Adjusting for NCAA Tournament Early Day Games

One of the interesting aspects of the NCAA Tournament from a betting perspective is how the feel of games can change throughout the day – especially on the first weekend of action. Basketball games on those days start early in the morning and go well into the night. It can feel like an endurance test for those watching the games. There are several distinct ways in which the later games in the day are different than the earlier games. Here are five of those reasons that stand out and can be useful to college basketball handicappers:

Crowd involvement – Two games are played in a row at each location for everything but the championship game. That means that when you buy a ticket to that session you can attend both games. In a lot of cases, though, the fans for the basketball teams in the second game won’t arrive on time for the early game unless it is a high profile game with popular teams. The crowd can be particularly slow to arrive in the morning session because fans have probably been partying and aren’t happy about the early start unless their team is playing. That means that the crowd impact on the first game of the day can be quite minimal – especially early in the game. The second basketball game can have a bigger crowd, and later games will have bigger crowds than early games on average. The size of the crowd can have a particular impact on underdogs. If an underdog is making a run in a game against a high profile program then most of the fans of other schools will typically cheer loudly for the underdog. This can be a huge boost for underdogs looking to pull off an upset, but that impact is obviously much less if the crowd is small.

Time zones – If the time zones don’t work well for a basketball team then the early game can seem like it is particularly early. For example, if a west coast school plays in a tournament site in the eastern time zone and they have to play the first game of the session then, because of the three hour time difference, it could feel like it is very early in the morning. That can throw a team off balance in their preparation, and can have a big impact on their play. The opposite is true if an eastern school travels west and plays late in the day, but it’s typically far less disruptive for a college team to play late than early.

TV viewers – The earliest games in the day – especially on weekdays – don’t get nearly as many television viewers as the evening games do. When more people are watching games then more people are going to feel compelled to make a bet on the game. The serious, informed bettors will be betting no matter what, so the large majority of the extra money placed on later games will be less informed, and likely more emotional than rational. That means that savvy college basketball handicappers need to be particularly aware of how the public is betting on later games, and what impact that is having on line movement and value. On the later games factors that aren’t as significant to the outcome of the game as they seem will have a much bigger impact on lines than they will on most early games.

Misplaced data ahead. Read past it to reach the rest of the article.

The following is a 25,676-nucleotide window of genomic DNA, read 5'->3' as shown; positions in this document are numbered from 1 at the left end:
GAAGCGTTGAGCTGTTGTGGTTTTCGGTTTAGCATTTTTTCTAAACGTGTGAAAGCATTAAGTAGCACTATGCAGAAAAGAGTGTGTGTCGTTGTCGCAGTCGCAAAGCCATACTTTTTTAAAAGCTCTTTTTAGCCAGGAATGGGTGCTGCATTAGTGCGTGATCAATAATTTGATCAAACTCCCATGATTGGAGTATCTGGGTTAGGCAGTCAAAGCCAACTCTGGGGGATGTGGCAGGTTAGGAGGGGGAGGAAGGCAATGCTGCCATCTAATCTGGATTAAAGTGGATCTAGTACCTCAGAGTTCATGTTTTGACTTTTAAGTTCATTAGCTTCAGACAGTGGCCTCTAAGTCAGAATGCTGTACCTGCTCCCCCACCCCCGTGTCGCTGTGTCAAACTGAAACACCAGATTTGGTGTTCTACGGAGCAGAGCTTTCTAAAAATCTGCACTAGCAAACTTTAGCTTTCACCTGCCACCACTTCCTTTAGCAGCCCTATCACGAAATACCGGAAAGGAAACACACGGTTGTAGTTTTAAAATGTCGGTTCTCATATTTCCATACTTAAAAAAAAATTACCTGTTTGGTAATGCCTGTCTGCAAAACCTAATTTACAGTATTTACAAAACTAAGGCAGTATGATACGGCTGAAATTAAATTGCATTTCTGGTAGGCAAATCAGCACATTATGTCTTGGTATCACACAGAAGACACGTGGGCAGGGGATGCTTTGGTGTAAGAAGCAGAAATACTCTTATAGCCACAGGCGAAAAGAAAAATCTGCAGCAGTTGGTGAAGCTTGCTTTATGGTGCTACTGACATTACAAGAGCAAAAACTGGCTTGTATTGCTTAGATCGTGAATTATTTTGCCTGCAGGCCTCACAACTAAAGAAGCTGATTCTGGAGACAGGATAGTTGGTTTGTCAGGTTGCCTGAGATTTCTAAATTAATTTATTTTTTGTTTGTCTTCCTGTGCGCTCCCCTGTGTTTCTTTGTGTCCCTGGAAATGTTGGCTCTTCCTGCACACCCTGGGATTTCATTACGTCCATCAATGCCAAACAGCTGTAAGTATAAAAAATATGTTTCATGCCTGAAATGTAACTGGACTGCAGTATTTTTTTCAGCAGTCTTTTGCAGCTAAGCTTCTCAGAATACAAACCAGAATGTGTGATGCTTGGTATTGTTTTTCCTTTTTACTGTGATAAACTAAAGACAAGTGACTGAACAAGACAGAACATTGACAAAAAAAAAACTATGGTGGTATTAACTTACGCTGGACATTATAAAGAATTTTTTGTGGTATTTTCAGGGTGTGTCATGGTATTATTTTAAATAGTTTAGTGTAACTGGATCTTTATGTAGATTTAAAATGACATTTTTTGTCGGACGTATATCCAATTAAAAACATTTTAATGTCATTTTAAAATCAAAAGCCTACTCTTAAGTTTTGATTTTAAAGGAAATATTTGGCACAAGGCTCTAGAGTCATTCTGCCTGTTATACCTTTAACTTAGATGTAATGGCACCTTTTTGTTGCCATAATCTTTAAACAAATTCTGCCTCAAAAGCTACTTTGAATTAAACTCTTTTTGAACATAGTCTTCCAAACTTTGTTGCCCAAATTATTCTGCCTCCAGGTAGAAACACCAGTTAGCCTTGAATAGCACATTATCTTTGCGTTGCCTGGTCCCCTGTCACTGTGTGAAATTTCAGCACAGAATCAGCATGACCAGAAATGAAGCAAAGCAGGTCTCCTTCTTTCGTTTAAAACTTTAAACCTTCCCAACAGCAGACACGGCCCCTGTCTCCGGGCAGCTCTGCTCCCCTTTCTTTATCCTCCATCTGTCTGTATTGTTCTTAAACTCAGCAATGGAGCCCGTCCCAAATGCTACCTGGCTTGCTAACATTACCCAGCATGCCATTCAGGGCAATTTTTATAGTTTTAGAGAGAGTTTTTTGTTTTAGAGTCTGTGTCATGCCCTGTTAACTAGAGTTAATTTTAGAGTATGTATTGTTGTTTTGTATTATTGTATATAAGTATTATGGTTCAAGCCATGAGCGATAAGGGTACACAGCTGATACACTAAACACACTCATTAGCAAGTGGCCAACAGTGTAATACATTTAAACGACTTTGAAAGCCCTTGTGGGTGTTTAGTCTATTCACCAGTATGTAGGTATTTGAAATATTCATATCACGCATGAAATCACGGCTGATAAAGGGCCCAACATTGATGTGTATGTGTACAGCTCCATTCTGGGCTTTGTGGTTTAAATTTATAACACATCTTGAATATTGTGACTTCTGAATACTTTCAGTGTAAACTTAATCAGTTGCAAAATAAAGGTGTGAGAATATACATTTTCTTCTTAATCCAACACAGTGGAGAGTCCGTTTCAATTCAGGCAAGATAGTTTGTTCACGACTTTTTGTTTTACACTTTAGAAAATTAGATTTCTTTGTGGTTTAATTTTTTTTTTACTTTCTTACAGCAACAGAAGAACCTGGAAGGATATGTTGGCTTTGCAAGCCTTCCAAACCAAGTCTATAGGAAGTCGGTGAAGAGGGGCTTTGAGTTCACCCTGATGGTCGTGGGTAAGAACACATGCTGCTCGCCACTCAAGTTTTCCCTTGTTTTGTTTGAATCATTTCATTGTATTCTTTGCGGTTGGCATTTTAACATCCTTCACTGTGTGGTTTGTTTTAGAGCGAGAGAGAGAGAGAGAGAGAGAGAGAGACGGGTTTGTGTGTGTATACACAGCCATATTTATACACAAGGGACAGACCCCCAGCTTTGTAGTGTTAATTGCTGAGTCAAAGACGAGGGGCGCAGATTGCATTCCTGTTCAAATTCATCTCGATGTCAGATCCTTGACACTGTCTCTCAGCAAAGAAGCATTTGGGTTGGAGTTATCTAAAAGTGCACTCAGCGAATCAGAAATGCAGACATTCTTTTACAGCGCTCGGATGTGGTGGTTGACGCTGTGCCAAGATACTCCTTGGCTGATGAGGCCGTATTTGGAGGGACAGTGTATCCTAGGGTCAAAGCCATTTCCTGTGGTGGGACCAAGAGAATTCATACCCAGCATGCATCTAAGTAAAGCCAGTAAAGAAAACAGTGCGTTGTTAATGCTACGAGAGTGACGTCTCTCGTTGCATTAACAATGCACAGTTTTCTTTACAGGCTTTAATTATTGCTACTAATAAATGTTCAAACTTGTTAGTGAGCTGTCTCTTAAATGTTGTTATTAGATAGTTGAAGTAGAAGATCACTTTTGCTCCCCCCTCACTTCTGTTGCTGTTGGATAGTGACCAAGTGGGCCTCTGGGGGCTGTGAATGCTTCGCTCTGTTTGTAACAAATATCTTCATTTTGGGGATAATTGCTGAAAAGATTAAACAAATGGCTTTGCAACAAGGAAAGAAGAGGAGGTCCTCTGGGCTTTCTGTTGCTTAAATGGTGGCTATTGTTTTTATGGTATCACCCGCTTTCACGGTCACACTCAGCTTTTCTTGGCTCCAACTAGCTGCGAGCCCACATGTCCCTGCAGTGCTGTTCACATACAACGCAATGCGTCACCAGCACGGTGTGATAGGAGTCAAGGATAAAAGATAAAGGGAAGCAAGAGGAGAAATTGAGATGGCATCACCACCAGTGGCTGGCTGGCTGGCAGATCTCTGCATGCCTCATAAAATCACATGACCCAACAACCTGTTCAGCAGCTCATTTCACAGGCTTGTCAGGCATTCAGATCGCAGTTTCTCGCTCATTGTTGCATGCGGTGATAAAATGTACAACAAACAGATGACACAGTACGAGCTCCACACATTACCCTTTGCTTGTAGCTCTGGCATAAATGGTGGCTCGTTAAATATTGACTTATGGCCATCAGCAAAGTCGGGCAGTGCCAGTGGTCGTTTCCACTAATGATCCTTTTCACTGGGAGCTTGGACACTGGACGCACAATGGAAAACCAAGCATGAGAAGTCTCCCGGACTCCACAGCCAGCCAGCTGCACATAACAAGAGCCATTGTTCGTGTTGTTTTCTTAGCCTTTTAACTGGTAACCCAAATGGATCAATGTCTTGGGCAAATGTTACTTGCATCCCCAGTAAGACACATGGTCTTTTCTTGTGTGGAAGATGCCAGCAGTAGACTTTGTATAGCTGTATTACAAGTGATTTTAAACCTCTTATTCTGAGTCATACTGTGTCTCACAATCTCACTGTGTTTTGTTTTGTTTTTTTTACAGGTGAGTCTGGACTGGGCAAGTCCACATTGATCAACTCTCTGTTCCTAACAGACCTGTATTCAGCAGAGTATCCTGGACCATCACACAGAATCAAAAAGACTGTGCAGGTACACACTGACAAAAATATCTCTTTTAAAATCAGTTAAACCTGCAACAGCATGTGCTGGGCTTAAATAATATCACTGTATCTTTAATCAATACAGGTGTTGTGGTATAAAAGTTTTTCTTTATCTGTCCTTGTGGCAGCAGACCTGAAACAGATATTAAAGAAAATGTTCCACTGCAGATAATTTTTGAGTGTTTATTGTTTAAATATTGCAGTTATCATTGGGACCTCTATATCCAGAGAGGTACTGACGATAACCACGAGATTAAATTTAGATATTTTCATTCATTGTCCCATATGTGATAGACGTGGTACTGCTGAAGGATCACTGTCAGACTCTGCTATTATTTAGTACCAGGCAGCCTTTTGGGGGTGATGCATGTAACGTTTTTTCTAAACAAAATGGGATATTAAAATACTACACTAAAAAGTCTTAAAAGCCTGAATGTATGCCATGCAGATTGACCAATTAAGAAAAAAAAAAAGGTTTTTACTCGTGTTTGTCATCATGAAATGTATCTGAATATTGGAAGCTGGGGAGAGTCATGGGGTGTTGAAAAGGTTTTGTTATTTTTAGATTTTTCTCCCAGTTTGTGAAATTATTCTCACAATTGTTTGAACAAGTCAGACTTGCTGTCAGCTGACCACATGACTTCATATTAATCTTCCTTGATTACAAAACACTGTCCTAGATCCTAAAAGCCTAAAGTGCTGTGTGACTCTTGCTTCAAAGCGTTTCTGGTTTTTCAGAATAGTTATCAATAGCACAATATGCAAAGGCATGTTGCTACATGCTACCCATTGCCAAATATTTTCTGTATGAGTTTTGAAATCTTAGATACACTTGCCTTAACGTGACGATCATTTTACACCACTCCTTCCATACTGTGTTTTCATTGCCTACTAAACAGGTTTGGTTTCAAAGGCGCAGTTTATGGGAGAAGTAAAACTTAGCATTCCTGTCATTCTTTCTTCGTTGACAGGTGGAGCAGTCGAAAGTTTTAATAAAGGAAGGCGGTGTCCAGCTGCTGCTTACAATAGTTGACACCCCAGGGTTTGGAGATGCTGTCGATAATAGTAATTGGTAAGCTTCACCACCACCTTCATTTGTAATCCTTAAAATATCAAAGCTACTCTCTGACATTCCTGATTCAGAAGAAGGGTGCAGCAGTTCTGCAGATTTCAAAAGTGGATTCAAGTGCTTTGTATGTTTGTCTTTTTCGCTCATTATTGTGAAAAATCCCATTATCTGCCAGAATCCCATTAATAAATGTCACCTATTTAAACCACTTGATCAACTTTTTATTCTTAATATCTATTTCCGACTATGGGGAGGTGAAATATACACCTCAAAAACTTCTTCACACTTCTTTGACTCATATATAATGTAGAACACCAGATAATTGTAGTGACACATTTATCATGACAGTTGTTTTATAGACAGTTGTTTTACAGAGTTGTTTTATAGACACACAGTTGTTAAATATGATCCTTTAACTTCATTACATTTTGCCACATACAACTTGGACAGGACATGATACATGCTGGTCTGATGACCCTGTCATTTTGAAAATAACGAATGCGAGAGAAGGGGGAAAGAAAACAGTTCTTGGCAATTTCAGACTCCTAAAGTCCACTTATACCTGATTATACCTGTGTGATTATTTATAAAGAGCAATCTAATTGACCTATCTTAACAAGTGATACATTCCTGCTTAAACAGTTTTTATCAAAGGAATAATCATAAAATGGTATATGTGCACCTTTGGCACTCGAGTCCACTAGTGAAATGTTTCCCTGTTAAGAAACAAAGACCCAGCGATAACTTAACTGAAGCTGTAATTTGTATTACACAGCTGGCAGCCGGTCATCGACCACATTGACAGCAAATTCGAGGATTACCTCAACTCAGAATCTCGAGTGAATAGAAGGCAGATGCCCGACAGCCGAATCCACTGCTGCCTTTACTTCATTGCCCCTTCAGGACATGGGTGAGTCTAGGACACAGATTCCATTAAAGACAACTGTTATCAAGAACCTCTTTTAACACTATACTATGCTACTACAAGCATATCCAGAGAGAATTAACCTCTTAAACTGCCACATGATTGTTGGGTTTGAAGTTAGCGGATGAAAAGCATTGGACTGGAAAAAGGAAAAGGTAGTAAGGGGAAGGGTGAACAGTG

Chasing losses – The NCAA tournament is often wildly unpredictable. The only thing you can predict for sure is that unexpected things will happen. That means that it is very common for people to experience some big losses through the day as they bet on the games. If those bettors who are losing don’t have good discipline when it comes to money management – and most bettors don’t – then they are likely to be chasing their losses by making bigger bets late in the day to try to get back to even – or to get ahead. That can increase the volume of bets in the later day. A majority of that chase money will end up where public money usually ends up – on the favorite and the over. That means that in the late games these sides can have even more attention than they might otherwise have. That’s another reason to be very aware of how the public is betting and how it can impact value.

Spotting ‘trends’ – The outcome of the first games in the day have absolutely no impact on the outcome of the later games in the day. When sports bettors are watching as much basketball as they do during the NCAA Tournament, though, they are often going to start to see trends that they think have an impact on the coming games. For example, if the early games in the day have been full of big upsets then the betting public will be far more likely to bet strongly on underdogs than they would be if the favorites had been cruising to easy wins all day. There are two things that college basketball bettors take from this. First, they need to be sure to avoid the temptation of falling for these supposed trends – they don’t really exist. Second, they need to be aware of what trends people are likely to be acting on, and consider what impact that will have on the line movement and value in later games that they may bet on.

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